Asabiyyah may be valid as the fundamental instinct of an uncertain civilisation fraught with the imbalances of tumult and the terrors of a chaotic order where there are no agreed codifications in the governance of the state, where there are no tempering values of merit and justice, where there are no defining principles of the constituents of right and wrong. But beyond the dark, un-reasoning and capricious latitudes of the Middle Age, the concept of Asabiyyah becomes tenuous and brittle, devoid of acceptable civilised standard. It runs at variance with the normative gauge of enlightened values of democratic appropriateness; the creed of ethical leadership, the cultivation of merit, the insistent on equity, the tolerance of plural contributions and the contemplative guidance in the steering of the state.
Such higher values of human engagement cannot be traded for the banal promotion of cronyism, factional suasion, tribal gravitations and puerile, clannish platforms. Democracy cannot be etched in mongrelised half- measures with the quaint oddities of the courtier and the loyalist band structures jostling with the balanced nuances of democratic restraint and ethical purity. It is either one or the other.
But here in this isle, in this present illogic, we are desperately conflicted between the feudal proclivities of Asabiyyah and the elevated signposts of the democratic guidance. We are frozen now in a mulish insistence of brazen withdrawal into the primordial tent of native loyalists and ancestral courtiers; the sickening fixity on cultivating and elevating the clannish creed, the consistent mustering of provincial agenda, the base, indifferent focus on narrow truths, the sheer, heedless delusions in long abandoned and discredited atavistic inclinations.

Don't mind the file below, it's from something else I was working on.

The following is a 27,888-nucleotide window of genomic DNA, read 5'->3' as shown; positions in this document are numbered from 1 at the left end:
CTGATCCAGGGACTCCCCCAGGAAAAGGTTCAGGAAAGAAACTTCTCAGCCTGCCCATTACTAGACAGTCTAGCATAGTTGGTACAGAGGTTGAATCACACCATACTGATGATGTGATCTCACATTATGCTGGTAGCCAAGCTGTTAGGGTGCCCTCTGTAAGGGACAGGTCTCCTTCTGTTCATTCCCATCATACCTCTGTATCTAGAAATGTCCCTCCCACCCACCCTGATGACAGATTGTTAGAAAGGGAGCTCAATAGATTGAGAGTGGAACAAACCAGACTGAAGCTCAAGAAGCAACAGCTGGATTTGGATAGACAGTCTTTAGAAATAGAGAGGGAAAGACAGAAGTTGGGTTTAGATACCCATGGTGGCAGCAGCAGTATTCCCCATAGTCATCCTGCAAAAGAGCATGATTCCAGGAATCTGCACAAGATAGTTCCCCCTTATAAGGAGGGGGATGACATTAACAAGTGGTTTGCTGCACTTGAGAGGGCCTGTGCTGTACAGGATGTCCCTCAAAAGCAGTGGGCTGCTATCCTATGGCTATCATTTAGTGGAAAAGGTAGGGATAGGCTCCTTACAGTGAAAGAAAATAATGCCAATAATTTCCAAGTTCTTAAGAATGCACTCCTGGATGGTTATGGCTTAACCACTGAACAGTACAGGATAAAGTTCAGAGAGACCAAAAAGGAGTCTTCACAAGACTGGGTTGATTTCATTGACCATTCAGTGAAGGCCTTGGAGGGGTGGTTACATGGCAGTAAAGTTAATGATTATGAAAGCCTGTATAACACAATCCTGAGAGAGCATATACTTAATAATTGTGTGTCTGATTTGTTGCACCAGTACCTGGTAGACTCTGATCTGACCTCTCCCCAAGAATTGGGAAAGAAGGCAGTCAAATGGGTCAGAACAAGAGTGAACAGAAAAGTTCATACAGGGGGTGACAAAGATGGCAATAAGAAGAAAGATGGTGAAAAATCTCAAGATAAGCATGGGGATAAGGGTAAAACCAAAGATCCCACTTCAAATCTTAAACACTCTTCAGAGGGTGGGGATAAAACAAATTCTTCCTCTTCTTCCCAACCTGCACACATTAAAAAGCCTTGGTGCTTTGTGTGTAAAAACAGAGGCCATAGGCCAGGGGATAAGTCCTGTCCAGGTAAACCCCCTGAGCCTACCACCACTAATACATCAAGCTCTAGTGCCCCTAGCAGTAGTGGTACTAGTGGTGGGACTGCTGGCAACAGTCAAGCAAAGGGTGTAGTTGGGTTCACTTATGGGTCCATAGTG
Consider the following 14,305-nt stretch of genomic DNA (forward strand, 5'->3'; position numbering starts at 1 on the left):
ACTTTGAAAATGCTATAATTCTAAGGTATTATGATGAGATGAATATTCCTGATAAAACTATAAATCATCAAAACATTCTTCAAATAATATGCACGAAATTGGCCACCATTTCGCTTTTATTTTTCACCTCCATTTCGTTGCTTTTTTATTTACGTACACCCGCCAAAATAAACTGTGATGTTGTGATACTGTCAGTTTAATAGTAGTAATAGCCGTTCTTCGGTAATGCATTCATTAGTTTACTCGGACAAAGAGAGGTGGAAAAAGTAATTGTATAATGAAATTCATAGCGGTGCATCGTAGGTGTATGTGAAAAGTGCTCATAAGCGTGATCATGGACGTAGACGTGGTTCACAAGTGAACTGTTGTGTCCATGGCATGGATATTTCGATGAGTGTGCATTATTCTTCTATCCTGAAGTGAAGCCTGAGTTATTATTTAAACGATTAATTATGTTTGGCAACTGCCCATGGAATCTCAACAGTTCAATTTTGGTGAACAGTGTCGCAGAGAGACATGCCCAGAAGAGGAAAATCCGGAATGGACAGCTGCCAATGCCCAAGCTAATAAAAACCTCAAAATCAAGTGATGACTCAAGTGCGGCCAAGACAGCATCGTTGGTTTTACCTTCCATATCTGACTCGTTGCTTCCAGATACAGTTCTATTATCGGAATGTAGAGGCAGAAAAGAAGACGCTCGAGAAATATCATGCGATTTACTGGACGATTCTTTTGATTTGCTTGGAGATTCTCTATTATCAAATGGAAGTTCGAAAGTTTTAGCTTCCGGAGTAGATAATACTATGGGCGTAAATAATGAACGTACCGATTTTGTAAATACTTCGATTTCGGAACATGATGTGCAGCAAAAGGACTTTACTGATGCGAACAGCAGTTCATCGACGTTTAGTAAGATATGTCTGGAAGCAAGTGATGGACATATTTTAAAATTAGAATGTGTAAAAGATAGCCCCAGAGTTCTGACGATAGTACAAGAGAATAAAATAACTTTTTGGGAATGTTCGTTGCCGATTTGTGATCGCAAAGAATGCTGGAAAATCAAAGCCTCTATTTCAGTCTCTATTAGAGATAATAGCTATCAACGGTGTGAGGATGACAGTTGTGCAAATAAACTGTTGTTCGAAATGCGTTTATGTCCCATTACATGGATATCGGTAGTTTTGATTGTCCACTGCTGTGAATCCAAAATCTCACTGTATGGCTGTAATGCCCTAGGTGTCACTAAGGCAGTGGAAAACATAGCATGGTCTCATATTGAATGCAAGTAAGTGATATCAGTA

Democracy is never about the spectacle of absolute wisdom residing somewhere in some infallible quarters. It is always about a corporate steering of the rudder of the state. It is about reciprocity and countervailing balance. It is about mutual felicity and concomitant respect. It is about the shared vision on a larger tableau; the constant debate and plural contributions until a settled arrival at a given consensus.
While the concept of Asabiyyah captured the fundament of a tentative civilisation with all its grim jarring and all its disruptive illustrations, its validity is in the past and its tenure perhaps reposes in the unrefined recesses of human susceptibilities. Nothing here diminishes the prodigious scholarship of Ibn Khaldun, a man whose sweeping gigantism rivals the attainments of Plato, Aristotle and Giambattista Vico, the great Italian rhetorician and political philosopher who came 300 years after him.
It is most fitting and ironic that the liberating seeds of the Arab Spring which broke upon the world in December 2010 first erupted on the streets of Tunis, the ancestral provenance of Ibn Khaldun. Naturally, the rebellion that raced from the desert to the sea was a violent resentment against the ravages of Asabiyyah which had held down the people for several decades.
The moral: Enlightenment has now vaulted man far beyond the restrictive compass of tribal gravitation and factional withdrawal as a defining template of governance. It’s now either the wide embrace of plural contributions or the abject sinking into the narrow, divisive cordon of Asabiyyah with all its grim uncertainties.